The Germanic king or lord as the dispenser of treasure, the ‘giver of rings,’ is a familiar image. The reason it is familiar is that it permeates that famous epic poem, Beowulf. In the opening lines of the poem, we are introduced to Scyld Scéfing, a man known for violence against his enemies, and his gifts of treasure to his friends, a man of whom the poet says þæt wæs gód cyning (that was a good king). His son in turn is a chip off the old Scyld and, no less vigorous in war or generous in his gifts, has the loyalty of his men, being praised as léofne þéoden, béaga bryttan (beloved prince, ring giver). Later in the poem, just as Beowulf himself is about to benefit from such kingly largesse at the court of Halfdan, a king of the Scylding line, Halfdan is referred to as sinc-gyfan (treasure/ring giver). All these terms are kennings – evocative poetic metaphors common to Old English and Old Norse poetry – and the Beowulf author is implying that gift giving and Kingship are the same thing. There were, of course, many other elements to cultural perceptions of successful kingship in the Anglo-Scandinavian world, but those are for a different day. In this article I am going to take the lead of the Beowulf poet and concentrate on the king as ‘giver of rings.’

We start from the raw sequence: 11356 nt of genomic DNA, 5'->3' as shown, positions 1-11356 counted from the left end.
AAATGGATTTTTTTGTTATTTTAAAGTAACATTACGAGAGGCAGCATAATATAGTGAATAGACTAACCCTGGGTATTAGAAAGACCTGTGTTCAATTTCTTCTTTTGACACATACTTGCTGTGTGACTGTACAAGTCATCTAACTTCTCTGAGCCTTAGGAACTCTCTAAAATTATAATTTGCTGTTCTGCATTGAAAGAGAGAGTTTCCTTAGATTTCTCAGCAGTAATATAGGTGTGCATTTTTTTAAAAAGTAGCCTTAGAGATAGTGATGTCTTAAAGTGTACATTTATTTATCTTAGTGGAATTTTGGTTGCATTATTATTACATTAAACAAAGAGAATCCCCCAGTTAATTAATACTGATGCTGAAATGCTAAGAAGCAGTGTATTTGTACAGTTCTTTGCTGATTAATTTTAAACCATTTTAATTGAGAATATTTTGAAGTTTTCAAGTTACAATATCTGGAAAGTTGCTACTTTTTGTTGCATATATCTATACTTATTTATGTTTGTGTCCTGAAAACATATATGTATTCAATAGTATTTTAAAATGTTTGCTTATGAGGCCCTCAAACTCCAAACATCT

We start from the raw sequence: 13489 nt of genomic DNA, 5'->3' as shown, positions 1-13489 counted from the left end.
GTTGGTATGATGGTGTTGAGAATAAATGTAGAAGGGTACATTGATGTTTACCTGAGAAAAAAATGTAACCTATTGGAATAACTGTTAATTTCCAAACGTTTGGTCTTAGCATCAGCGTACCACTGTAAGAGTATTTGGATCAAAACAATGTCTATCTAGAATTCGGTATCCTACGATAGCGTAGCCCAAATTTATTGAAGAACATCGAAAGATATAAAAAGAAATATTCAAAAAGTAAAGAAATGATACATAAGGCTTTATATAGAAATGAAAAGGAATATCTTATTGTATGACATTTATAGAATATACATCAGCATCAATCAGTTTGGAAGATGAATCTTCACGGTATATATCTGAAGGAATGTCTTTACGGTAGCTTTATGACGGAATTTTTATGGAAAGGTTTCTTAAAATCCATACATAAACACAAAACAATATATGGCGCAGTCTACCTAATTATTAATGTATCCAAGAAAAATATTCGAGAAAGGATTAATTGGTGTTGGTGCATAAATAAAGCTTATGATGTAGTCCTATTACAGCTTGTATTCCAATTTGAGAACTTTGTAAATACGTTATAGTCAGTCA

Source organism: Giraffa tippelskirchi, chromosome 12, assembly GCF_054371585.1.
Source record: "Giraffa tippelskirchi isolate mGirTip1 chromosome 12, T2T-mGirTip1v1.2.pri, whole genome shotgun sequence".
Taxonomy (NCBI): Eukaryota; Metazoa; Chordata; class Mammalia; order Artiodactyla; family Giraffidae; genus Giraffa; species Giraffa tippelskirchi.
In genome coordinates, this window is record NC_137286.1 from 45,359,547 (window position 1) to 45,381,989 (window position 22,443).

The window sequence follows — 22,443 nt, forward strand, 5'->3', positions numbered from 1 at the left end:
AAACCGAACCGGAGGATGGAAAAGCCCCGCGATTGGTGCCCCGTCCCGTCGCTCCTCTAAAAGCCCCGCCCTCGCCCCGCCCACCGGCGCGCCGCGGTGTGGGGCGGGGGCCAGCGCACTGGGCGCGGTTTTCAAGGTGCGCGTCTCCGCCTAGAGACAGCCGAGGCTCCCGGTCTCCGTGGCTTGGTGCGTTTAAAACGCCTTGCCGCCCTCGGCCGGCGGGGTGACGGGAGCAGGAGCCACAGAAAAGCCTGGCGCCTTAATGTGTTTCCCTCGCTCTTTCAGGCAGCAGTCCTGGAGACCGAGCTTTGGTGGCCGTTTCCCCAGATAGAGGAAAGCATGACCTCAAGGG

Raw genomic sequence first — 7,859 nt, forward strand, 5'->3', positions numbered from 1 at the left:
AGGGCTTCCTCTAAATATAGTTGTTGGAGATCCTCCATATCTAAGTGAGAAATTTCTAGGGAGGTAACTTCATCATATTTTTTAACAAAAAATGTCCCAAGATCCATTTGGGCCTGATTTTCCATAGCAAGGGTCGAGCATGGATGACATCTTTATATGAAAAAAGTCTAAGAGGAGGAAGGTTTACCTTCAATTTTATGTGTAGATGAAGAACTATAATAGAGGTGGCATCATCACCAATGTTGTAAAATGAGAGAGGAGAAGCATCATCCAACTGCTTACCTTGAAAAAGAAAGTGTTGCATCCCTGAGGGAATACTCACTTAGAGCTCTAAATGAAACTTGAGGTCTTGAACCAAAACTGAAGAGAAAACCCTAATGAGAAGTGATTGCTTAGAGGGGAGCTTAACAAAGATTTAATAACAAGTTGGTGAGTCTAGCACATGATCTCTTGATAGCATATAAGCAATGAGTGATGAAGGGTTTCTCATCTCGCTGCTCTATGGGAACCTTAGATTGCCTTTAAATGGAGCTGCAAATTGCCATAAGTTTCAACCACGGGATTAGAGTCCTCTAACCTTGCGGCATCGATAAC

Dressed in armour, watching his fleet fall to his Danish rival, King Olaf I Tryggvason of Norway threw himself into the sea, sinking to his death and denying his enemies the pleasure of killing him. The death of Olaf (r. 995 – 1000) at the Battle of Svolder returned the Norwegian crown to Sweyn Forkbeard the king of Denmark (r. 986 – 1014), and the Danish hegemony. The Norwegian crown had fallen under the tenuous control of the Danish Kings c. 971 during the reign of Sweyn’s father, Harald Bluetooth. Thus, when Sweyn seized the throne of Denmark at the expense of his father in 986, he also ostensibly assumed the throne of Norway. Continue reading Sweyn Forkbeard, Olaf Tryggvason, and the Kingship of Norway
By 1028, Cnut the Great had brought England, Denmark, and Norway into a vast North Sea hegemony under his kingship. It was an unrivalled achievement that granted Cnut the political clout to deal with the Holy Roman Emperor and Pope as equals. (Despite this, his legacy in the English-speaking world is as an eccentric who attempted to halt the waves – go figure.) Yet only fourteen years earlier, Cnut had been a landless Danish Prince, fleeing England upon the death of his father and before the wrath of the vengeful Anglo-Saxon King Æthelred II (the Unready). Continue reading Danish Invasion, Viking Violence, and Cnut’s Mutilation of Hostages at Sandwich